December 16, 2016
Facebook is true to its word. The social networking firm today announced a number of updates to its News Feed to deal with phony news stories and other hoaxes.
The updates, which are still in the testing phase and are just beginning to roll out, make the reporting of hoaxes and the flagging of stories as disputed easier. Facebook is also working to reduce the financial incentives spammers have for spreading hoaxes and fake news.
The updates — which Facebook has promised to “learn from” and “iterate and extend” over time — come about a month after CEO Mark Zuckerberg promised Facebook would address the ever-growing fake news problem on the social network.
“We believe in giving people a voice and that we cannot become arbiters of truth ourselves, so we’re approaching this problem carefully,” News Feed vice-president Adam Mosseri said in a blog post. “We’ve focused our efforts on the worst of the worst, on the clear hoaxes spread by spammers for their own gain, and on engaging both our community and third party organizations.”
1. Easier Reporting
Facebook is testing some new methods that make it easier to report a hoax. To make a report, the user simply clicks the upper right hand corner of a post.
2. Flagging Stories as Disputed
Facebook is working with third-party fact checking organizations that are signatories of Poynter’s International Fact Checking Code of Principles. Reports from Facebook users combined with other signals send suspicious stories to these organizations. Articles that the fact checking organizations deem to be fake will be flagged as disputed along with a link to the corresponding article to explain why.
“We’ve found that if reading an article makes people significantly less likely to share it, that may be a sign that a story has misled people in some way,” Mosseri said. “We’re going to test incorporating this signal into ranking, specifically for articles that are outliers, where people who read the article are significantly less likely to share it.”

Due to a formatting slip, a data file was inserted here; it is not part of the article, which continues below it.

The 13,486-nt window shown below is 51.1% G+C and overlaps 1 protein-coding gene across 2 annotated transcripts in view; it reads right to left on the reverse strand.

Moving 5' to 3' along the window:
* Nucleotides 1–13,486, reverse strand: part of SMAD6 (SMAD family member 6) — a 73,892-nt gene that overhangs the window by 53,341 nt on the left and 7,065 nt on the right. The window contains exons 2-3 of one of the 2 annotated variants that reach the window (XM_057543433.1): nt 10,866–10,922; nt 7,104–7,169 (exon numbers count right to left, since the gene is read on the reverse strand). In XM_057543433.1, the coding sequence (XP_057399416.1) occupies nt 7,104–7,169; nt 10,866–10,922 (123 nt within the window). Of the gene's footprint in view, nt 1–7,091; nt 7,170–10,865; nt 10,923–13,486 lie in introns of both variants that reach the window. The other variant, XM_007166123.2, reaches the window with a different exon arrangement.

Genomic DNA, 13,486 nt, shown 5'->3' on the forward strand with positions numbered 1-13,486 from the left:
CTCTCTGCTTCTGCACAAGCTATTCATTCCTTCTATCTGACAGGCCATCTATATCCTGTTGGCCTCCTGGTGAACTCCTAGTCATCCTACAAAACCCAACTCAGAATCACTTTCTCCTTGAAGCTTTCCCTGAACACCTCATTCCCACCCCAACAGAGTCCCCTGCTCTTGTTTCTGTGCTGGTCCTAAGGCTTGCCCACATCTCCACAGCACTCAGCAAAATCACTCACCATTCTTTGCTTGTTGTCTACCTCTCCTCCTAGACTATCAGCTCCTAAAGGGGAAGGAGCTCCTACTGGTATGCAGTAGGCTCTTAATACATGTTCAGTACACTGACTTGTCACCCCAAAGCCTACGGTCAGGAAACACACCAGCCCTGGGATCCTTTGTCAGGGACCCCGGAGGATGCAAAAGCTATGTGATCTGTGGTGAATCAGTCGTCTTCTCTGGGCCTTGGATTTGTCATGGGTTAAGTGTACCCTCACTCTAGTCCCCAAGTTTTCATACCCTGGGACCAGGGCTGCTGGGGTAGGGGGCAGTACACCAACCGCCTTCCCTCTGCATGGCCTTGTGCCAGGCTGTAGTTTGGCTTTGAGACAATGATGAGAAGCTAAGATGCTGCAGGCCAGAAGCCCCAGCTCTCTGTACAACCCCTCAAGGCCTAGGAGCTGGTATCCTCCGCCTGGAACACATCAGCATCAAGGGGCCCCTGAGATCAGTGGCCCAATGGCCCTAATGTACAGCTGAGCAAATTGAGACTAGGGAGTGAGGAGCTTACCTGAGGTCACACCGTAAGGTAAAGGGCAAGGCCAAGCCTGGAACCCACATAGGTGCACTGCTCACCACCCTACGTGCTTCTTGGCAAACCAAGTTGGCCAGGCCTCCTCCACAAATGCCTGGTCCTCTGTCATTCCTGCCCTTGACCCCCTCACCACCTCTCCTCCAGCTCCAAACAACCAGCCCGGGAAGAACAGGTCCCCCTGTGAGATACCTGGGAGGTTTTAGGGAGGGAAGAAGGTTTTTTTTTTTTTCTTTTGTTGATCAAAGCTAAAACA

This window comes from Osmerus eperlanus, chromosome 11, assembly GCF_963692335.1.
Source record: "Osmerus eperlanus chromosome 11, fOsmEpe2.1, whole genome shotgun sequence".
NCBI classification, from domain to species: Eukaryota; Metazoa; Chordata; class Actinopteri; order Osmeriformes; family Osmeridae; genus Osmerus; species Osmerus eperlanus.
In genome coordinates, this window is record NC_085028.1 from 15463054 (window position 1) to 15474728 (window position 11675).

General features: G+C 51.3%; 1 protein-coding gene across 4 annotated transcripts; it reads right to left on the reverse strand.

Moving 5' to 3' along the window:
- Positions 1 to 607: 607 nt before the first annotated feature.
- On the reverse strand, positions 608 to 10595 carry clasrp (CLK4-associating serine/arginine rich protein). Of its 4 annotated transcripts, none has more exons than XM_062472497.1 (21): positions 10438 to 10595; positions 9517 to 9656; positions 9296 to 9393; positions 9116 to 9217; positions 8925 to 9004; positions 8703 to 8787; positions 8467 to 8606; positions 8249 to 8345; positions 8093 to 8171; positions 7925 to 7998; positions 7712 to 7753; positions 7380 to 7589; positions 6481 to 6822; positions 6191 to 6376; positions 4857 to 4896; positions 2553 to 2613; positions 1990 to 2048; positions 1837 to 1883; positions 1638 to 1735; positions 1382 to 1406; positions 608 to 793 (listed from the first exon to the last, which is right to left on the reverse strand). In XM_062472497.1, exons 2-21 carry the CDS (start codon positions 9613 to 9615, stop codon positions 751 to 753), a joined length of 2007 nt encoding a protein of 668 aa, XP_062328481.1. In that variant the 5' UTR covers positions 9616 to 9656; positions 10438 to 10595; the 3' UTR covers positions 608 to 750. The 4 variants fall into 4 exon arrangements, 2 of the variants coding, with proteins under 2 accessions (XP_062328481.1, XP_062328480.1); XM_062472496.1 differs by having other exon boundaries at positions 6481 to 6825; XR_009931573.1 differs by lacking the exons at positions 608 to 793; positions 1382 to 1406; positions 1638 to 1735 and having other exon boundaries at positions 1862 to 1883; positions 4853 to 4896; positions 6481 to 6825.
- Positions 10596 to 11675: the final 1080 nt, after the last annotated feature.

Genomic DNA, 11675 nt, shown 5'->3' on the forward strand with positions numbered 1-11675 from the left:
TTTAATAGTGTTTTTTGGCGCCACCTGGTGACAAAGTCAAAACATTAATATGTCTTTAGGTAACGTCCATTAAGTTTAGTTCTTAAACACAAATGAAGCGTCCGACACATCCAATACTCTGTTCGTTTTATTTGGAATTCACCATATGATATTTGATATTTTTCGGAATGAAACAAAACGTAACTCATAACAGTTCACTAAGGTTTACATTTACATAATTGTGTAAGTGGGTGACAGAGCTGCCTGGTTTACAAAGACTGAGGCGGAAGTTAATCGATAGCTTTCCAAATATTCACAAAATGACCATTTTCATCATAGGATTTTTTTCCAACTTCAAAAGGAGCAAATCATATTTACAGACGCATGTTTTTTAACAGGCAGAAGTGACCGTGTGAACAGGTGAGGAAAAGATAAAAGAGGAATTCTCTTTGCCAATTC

This means disputed stories are likely to appear lower in the News Feed. While such articles can still be shared, they will come with a warning that they have been disputed. Also, when an article is flagged, it can no longer be made into an ad for promotion.
3. Disrupting Financial Incentives for Spammers
The lion’s share of fake news is financially motivated, according to Facebook’s findings. Spammers pretend to be prominent news organizations and then post hoaxes to lure people to their sites. To remove the incentive, Facebook is eliminating the ability to spoof domains, meaning spammers cannot hide what they are. Facebook is also analyzing publisher sites to determine “where policy enforcement actions might be necessary,” Mosseri said.
“It’s important to us that the stories you see on Facebook are authentic and meaningful,” he added. “We’re excited about this progress, but we know there’s more to be done. We’re going to keep working on this problem for as long as it takes to get it right.”
Jennifer Cowan is the Managing Editor for SiteProNews.